If I wait for the Sears saw to go on sale in a few weeks (very likely according to the sales gal), and get the 10% "club" discount, then it may be as low as $400, or even less. We'll see how this exciting drama plays out. ;>)
As for the Woodcraft discount, no, it's not entirely the birthday discount. They have a "10% off everything" sale near the end of February. Since February IS my B-Day month, the manager said he would extend the "everything" sale to me a bit early. Pretty decent of him, I must say. I will pick up a Dewalt planer, and Performax sander from him, if not the Jet saw.
Cheers,
Scott
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Scott notes:

Don't depend a lot on the saw's set up no the floor. There's no way of knowing how much skill or interest the person setting the saw up may have had. If the Jet is on the lfoor, ask to see the manual and see how much work adjusting the fence is. Same with the Craftsman. Look at the handles to see if they are even screwed down tightly, too. That's an assembly mistake, not a saw fault.

On a personal basis, I do NOT like router tables built into the table saw table, for a variety of reasons. The table saw has always been the most used tool in my shop, and having to break down a router set-up to use it is a PITA...and may be counterproductive if I have to return to that router set up after cutting more material. The extension table on my saw also tends to get used, covered with plastic, as an assembly table for projects when all other space is used up (too much of the time, regardless of the amount of space). Have a router bit sticking up, or a hole there, might create problems.
If there's space, a freestanding router table, IMO, is a better deal. The table surface on the saw is large, but not large in the direction many home-made router tables I've seen are. You can make a router table in your shop with any size table you wish to use. Again, if there's space.
If space is short, the router in the extension table is a good deal. Otherwise, I think, not.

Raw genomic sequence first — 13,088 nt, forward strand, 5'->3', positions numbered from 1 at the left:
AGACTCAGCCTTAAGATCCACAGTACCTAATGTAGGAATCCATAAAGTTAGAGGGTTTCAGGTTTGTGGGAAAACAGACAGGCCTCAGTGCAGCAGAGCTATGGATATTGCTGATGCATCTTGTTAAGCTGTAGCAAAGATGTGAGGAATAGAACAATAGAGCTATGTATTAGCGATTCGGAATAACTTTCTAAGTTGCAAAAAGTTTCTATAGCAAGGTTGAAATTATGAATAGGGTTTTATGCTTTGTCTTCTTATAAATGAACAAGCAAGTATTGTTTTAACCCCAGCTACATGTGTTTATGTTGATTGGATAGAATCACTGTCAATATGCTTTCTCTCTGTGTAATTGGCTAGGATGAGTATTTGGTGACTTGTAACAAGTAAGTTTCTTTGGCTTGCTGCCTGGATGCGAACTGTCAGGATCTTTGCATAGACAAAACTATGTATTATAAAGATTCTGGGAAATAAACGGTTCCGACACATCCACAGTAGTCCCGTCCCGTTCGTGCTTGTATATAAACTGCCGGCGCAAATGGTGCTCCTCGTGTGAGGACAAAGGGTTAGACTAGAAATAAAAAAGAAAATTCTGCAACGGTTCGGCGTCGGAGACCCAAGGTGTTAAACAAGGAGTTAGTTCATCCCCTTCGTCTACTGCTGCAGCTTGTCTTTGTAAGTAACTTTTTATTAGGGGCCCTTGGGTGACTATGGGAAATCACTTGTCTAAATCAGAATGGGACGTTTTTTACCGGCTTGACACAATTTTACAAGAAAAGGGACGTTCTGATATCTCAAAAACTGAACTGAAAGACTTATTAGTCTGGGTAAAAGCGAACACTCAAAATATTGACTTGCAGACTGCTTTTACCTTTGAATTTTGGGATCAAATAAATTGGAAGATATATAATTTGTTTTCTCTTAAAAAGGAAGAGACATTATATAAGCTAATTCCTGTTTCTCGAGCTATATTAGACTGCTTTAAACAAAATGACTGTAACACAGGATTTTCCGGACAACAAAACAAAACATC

Charlie Self If God had wanted me to touch my toes he would have put them higher on my body.
http://hometown.aol.com/charliediy/myhomepage/business.html
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snipped-for-privacy@aol.comnotforme (Charlie Self) wrote in message

Yes, I considered that. But one would "think" the Woodcraft folks might do a better job than the temp drones Sears likely hires to assemble the tools. Of course, I've purchased bicycles from "respected" bike shops, finding I had to re-adjust every moving part once I got it home . . .

I can see that, but I do so little routing that this won't be a major issue for me. I don't have space for a dedicated router station at this time, so having the ability to temporarily convert the TS into a solid, accurate router table would be a good thing. But I did consider that I could make a table insert for the Jet, and attach it when needed, remove it when I don't. Could leave the router fixed to the removable insert. Can't do that as readliy with the Sears . . . ???
Cheers,
Scott
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Scott responds:

Normally, I'd guess that would be true, but you don't know what kind of pressures the assembler might be under--things like manning (or womanning[?]) the register, that sort of thing. I haven't really paid much attention to either of the "super" saws, DeWalt and Jet, for I quickly realized they were damned expensive for 1/4 HPO upgrade on a contractor's saw. The deal you're writing about sounds good, though, if the saw is as good, say, as the Jet top-of-the-line contractor's saw.
Still, I prefer the fence on the JTAS and the contractor's saw. Biese clone made, I think, by HTC. It is the best of the Biese clones.
Charlie Self If God had wanted me to touch my toes he would have put them higher on my body.
http://hometown.aol.com/charliediy/myhomepage/business.html